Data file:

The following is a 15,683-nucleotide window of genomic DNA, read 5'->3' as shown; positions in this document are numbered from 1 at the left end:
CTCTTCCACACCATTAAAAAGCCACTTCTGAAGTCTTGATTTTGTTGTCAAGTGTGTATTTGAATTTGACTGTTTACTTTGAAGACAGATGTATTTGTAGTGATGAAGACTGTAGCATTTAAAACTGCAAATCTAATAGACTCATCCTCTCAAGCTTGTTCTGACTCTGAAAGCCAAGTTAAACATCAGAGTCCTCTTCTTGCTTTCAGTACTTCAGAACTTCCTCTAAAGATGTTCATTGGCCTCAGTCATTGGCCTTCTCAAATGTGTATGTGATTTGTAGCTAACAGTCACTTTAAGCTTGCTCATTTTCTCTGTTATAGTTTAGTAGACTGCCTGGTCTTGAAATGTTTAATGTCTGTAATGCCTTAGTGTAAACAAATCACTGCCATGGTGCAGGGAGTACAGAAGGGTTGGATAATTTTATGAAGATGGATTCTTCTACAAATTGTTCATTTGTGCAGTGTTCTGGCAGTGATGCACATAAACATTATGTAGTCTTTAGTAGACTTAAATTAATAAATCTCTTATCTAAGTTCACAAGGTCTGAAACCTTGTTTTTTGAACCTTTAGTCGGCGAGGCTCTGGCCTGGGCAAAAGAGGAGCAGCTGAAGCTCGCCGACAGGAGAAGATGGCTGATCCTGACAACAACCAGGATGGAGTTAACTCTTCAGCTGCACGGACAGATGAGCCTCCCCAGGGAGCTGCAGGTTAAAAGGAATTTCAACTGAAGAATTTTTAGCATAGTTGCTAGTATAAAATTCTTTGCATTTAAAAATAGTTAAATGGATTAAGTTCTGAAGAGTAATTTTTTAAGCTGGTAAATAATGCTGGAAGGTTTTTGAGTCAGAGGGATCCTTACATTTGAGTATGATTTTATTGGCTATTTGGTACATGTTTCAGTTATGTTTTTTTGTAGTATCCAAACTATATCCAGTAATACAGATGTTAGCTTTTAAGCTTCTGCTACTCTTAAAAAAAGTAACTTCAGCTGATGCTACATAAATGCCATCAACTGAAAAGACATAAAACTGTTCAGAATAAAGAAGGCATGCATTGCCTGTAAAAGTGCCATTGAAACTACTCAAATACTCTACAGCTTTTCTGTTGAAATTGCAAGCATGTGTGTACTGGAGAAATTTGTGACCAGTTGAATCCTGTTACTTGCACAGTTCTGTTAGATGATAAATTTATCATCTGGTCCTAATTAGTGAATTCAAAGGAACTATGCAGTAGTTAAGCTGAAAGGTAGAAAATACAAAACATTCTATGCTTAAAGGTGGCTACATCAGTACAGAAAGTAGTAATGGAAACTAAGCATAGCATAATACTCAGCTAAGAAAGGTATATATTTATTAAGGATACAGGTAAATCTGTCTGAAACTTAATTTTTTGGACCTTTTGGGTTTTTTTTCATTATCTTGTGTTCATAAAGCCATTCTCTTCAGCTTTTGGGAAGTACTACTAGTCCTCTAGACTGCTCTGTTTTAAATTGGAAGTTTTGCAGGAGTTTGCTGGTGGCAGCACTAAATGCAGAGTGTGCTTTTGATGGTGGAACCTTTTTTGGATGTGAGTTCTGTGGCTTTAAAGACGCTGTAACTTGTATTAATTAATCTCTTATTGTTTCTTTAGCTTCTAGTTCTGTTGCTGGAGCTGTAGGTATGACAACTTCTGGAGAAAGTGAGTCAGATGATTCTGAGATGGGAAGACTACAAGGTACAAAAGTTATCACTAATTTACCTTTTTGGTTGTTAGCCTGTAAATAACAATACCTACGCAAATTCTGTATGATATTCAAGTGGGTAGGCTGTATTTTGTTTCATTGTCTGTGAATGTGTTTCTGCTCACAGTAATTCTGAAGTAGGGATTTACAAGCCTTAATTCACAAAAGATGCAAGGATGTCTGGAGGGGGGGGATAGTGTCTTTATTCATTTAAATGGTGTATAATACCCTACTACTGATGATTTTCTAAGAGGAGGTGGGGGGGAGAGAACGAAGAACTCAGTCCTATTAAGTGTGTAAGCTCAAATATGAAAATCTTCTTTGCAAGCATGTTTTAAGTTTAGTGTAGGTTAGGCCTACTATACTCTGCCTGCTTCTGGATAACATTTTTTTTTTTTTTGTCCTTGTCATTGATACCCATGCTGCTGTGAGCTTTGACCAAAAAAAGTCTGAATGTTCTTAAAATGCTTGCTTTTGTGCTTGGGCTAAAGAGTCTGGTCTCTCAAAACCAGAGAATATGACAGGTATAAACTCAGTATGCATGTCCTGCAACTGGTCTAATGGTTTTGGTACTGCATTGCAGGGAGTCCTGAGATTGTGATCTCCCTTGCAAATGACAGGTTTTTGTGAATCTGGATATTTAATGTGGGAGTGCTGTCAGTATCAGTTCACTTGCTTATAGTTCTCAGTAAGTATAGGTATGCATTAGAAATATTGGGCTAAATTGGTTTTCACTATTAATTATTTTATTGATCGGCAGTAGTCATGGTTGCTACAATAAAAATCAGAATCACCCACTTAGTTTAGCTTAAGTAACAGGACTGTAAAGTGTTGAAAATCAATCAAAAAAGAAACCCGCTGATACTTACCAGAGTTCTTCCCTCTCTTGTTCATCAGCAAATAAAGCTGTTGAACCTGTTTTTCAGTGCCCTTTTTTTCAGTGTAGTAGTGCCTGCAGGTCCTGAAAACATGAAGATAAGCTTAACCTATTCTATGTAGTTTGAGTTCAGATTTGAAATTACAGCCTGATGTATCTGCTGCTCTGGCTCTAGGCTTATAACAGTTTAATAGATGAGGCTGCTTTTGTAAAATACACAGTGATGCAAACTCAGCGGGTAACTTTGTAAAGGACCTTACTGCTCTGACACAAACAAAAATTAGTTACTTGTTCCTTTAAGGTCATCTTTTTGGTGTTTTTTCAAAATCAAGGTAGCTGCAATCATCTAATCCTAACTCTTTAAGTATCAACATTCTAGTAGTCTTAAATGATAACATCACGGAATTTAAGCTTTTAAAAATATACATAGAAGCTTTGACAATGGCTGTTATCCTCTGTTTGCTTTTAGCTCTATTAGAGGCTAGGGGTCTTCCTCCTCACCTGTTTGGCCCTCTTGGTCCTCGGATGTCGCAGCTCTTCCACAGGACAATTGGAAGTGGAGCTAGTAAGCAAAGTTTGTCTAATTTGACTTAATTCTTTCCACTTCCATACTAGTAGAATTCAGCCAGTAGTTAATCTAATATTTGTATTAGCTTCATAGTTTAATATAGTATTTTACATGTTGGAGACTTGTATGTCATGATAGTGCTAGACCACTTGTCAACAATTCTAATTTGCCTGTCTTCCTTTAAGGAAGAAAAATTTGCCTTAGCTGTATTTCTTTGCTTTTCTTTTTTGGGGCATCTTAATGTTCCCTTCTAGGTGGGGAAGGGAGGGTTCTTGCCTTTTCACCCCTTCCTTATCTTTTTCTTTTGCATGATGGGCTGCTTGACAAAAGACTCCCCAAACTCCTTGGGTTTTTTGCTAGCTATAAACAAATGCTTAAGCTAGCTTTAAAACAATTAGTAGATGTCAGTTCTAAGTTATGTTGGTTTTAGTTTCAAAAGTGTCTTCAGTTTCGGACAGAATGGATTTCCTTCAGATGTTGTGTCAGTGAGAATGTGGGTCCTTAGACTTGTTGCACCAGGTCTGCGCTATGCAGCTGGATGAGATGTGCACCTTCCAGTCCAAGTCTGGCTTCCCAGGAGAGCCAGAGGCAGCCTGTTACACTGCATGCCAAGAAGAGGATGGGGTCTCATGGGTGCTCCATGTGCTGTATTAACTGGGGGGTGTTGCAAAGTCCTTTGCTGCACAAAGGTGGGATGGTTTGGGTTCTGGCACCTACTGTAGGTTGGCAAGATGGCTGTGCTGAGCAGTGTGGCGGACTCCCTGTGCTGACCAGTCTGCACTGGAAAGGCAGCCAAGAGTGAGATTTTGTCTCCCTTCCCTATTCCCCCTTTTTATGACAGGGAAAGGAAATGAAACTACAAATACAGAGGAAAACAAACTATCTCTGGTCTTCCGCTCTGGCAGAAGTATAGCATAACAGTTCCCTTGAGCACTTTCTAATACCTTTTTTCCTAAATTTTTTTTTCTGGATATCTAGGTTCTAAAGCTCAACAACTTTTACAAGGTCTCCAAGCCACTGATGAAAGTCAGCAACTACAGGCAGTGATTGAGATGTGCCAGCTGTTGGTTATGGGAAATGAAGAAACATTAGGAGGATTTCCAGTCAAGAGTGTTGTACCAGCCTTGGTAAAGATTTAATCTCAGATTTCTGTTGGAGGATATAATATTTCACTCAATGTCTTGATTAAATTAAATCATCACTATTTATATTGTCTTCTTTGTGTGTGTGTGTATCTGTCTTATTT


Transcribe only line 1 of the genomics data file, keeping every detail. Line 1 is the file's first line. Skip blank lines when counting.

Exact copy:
The following is a 15,683-nucleotide window of genomic DNA, read 5'->3' as shown; positions in this document are numbered from 1 at the left end: